24 and V3: TCGS-29 and four plant densities viz., D1: 30 × 10 cm, D2: 22.5 × 10 cm, D3: 30 × 5 cm and D4: 22.5 × 5 cm. Nitrogen, phosphorous and potassium were applied in the form of urea, single super phosphate and muriate of potash. Entire dose of nitrogen (20 kg ha-1) phosphorous (40 kg ha-1) and potassium (50 kg ha-1) were applied as basal at the time of sowing. One inter cultivation followed by two hand weeding in rows was taken at 30 and 45 DAS. All the plots were irrigated uniformly as and when required based on soil moisture content and phenological stages of crop growth. Plant height (cm) was measured from the base of the plant to the tip of the top most leaf at 30, 60, 90 DAS and at harvest. Data on yield attributes, pod and hulm yield were recorded at harvest. Economics was calculated based on present market price of yield and inputs.
Plant height was significantly influenced by the varieties. TCGS-29 (Narayani) significantly recorded tallest plants over Kadiri-6 and TAG-24. Taller plants (48 cm) were produced by a spacing of 22.5 × 10 cm, which was statistically at par with rest of the treatments tried.
Leaf area index and dry matter production
Varietal performance was inconsistent with leaf area index and dry matter production. At harvest higher leaf area index was produced by TCGS-2 and it was comparable with TAG-24. Total dry matter produced in Kadiri-6 was higher at all crop growth stages except at 90 DAS and this was on par with TCGS-29 and significantly higher over TAG- 24. At 90 DAS TAG-24 recorded significantly highest dry matter production over rest of the varieties and this was due to high LAI and more no. of branches compared to TCGS-29 and Kadiri 6.
The spacing of 22.5 × 5 cm was found significantly superior over rest of the treatments in increasing leaf area index (LAI). The increase in LAI with increase in plant population was due to more number of plants per unit area. At harvest, leaf area index was decreased due to decrease in number of green leaves per plant due to senescence. Plant spacing of 22.5 × 5 cm was found to be significantly superior in producing maximum dry matter (g m-2) at all the stages of crop growth.
Among the different varieties tested significantly highest number of pods per plant were obtained with TAG-24 (15.5) followed by Kadiri-6 (12.08) and TCGS-
29 (9.33). Higher number of pods in TAG-24 was due to production of more branches per plant which in turn produced more number of flowers and pegs and finally resulted in more number of pods per plant.
The highest number of pods per plant was recorded with a plant density of 4.44 (13.88) lakhs ha-1 over the other plant densities 3.33 (13.33) and 6.66 (12.77) lakhs ha-1 which were at par with each other.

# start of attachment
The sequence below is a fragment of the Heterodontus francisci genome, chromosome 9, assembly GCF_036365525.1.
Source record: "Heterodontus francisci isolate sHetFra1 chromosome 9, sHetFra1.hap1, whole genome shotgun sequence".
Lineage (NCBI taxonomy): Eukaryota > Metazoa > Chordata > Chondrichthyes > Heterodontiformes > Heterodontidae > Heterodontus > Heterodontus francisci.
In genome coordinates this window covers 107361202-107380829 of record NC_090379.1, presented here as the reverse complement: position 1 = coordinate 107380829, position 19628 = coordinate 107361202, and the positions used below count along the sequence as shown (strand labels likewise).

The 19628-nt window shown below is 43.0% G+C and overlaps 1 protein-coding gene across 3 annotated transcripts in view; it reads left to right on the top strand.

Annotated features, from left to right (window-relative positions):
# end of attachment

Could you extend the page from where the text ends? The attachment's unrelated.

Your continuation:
The effect of varieties, plant densities and interaction between varieties and plant densities on number of kernels per pod was found to be non significant and this indicates that number of seeds per pod was more of genetically controlled factor and is less influenced by varieties and plant densities. (Konlan et al., 2013, Santo and Gyasi., 2011 and Akpalu et al.,2010).
The effect of varieties, plant densities and interaction between varieties and plant densities on 100 kernel weight of groundnut was found to be non significant and this indicates that 100 kernel weight was more of genetically controlled factor and is less influenced by varieties and plant densities (Kaushik and Chaubey, 2000).
Shelling percentage recorded with TAG 24 (73.67) was significantly higher compared to other varieties. Higher shelling percentage recorded by TAG 24 might be due to its varietal character with thin shell development, which might be due to channelization of more photosynthates from pod wall to kernel.
Shelling percentage obtained with a plant density of 4.44 (73.27) lakhs ha-1 was significantly higher over the other plant densities 8.88 (72.29), 6.66 (72.27) and 3.33 (72.13) lakhs ha-1, which were at par with each other. Similar findings were reported by Hirwe et al. (2005)
Pod yield and hulm yield
TAG-24 produced highest pod yield (2732 kg ha-1), which was comparable with kadiri-6 (2630 kg ha-1) and TCGS-29 (Narayani) (2688 kg ha-1). TCGS-29 produced highest hulm yield (4833 kg ha-1), which was significantly superior over TAG-24 (4441 kg ha-1). The highest pod yield was recorded at a spacing of 22.5 × 10 cm, which was significantly superior over 30 × 10 cm and 30 × 5 cm and comparable with 22.5 × 5 cm. plant spacing of 30 × 5 cm was found to be significantly superior in producing highest hulm yield. These findings are in agreement with the results reported by Ramesh and Reddy (2007) and Chainyara et al. (2001).
The results from the above investigations lead to the conclusion that sowing of TAG-24 at a spacing of 22.5 × 10 cm in rabi was more beneficial to get higher yields.